|The Trials and Triumphs of Gene Therapy|
|A talk by Inder Verma at Washington University School of Medicine|
|By Barbra Rodriguez
March 12, 2001
Advances in basic research are needed to bring gene therapy out of its infancy, but there are clear signs that the field is moving forward, said Inder Verma in a recent talk before researchers at Washington University School of Medicine in St. Louis. Verma directs the Laboratory of Genetics at the Salk Institute and is editor-in-chief of Molecular Therapy.
The promise of gene therapy, said Verma, is illustrated by the improved health of children born with severe combined immunodeficiency disease (SCID). French researchers treated a handful of these children using a retrovirus-derived vector containing a therapeutic gene needed to produce key chemicals required for immune cell development. Some of the patients have been free of severe infections for a year, according to an article in the December issue of Immunological Reviews.
Researchers also successfully treated a few hemophilia patients by using an adenovirus-associated vector to deliver a blood-clotting factor that is missing in the patients. Verma's lab and investigators at the University of Utah have independently used gene therapy to delay retinitis pigmentosa in mice. Baby mice in Vermas study have gone 24 weeks with some healthy light-responsive eye cells, which normally deteriorate during the disease, producing blindness. "There's a possibility of restoring the ability of these mice to see," he said.
Verma, who has studied retroviruses for 15 years, now focuses on a modified form of the human immunodeficiency virus (HIV). The AIDS-causing virus and other lentiviruses can be used to infect non-dividing cells, which are more plentiful in the body. The ability to infect these cells expands the number of potential targets for gene therapy.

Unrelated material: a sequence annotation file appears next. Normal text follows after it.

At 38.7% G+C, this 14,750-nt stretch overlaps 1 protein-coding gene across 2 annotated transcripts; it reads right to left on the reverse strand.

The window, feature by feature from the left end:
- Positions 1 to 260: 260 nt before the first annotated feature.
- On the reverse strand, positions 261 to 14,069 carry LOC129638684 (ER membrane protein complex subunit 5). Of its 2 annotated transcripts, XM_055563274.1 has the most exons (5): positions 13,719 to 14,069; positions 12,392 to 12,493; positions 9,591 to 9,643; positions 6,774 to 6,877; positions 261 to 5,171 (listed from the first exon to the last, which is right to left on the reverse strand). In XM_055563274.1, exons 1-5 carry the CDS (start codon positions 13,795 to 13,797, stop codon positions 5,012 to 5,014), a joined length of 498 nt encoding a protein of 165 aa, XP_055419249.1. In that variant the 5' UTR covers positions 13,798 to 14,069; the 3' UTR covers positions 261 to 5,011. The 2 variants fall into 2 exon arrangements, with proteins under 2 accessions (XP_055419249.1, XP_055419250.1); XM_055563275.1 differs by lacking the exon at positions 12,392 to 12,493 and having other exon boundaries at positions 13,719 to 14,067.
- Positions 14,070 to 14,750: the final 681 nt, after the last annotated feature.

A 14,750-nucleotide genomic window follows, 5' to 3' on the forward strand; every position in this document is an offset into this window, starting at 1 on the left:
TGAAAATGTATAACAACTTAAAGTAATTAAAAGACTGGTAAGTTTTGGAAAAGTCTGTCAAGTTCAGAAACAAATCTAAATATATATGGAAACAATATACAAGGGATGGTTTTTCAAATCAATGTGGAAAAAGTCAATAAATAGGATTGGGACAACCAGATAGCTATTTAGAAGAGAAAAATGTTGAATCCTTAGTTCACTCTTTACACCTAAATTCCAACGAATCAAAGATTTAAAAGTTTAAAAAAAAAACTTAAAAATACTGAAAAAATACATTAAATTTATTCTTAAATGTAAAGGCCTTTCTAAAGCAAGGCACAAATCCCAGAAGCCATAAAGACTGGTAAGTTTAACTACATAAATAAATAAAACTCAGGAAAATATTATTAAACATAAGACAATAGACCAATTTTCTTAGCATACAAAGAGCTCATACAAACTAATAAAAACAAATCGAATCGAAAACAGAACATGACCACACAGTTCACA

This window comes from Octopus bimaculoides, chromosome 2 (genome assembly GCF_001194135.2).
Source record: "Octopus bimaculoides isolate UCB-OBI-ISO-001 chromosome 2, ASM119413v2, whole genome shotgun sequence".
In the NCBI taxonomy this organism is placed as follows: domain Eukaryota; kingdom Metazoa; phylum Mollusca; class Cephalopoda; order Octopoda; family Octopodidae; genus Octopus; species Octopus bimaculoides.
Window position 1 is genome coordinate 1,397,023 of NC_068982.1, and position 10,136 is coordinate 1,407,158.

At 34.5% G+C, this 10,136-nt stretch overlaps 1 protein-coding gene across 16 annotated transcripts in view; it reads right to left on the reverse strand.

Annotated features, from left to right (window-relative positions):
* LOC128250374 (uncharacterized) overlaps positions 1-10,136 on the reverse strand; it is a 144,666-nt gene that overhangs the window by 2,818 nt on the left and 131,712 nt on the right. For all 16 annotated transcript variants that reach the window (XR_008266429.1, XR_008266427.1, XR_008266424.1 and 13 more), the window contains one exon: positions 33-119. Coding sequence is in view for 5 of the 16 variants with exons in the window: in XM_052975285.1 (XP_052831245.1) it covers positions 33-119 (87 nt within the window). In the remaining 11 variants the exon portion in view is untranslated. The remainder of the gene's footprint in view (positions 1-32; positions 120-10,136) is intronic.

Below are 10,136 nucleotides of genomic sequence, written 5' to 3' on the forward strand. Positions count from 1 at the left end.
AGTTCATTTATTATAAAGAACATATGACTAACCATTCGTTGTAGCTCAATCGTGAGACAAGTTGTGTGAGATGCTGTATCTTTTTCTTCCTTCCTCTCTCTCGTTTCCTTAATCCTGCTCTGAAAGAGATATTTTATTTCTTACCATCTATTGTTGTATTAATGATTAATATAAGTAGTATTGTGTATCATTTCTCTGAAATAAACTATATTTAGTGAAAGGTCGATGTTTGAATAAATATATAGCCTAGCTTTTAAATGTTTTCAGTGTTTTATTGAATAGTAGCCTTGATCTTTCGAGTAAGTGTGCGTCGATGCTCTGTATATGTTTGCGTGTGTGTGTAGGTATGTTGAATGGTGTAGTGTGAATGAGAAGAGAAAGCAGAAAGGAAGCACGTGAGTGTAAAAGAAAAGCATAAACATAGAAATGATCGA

Verma's team removed the six disease-promoting genes of HIV and added other elements, such as a promoter that switches the virus' protein-producing ability from a trickle to a downpour in the absence of an antibiotic. The self-inactivating (SIN) lentivirus was injected into rat neurons and the animals produced an innocuous 'marker' protein on demand from the virus when an antibiotic was withdrawn from their drinking water. The researchers recently developed techniques for the large-scale production of the SIN vector, a necessary step before considering human clinical trials. The research was reported in the January issue of Molecular Therapy.
Verma noted that safety concerns about using viruses such as HIV need to be thoroughly investigated and better vector systems continually developed. He also stressed the need to overcome immune system rejection of virus vectors and of therapeutic genes themselves. Because of these concerns, he said, it will be important to consider therapy efforts involving hematopoeitic stem cells, the 'starter' cells of the blood and immune system that can be 'tricked' to develop into neurons and certain other cells.
Verma delivered his talk, "The Trials and Triumphs of Gene Therapy," on March 1, 2001 at Washington University School of Medicine.
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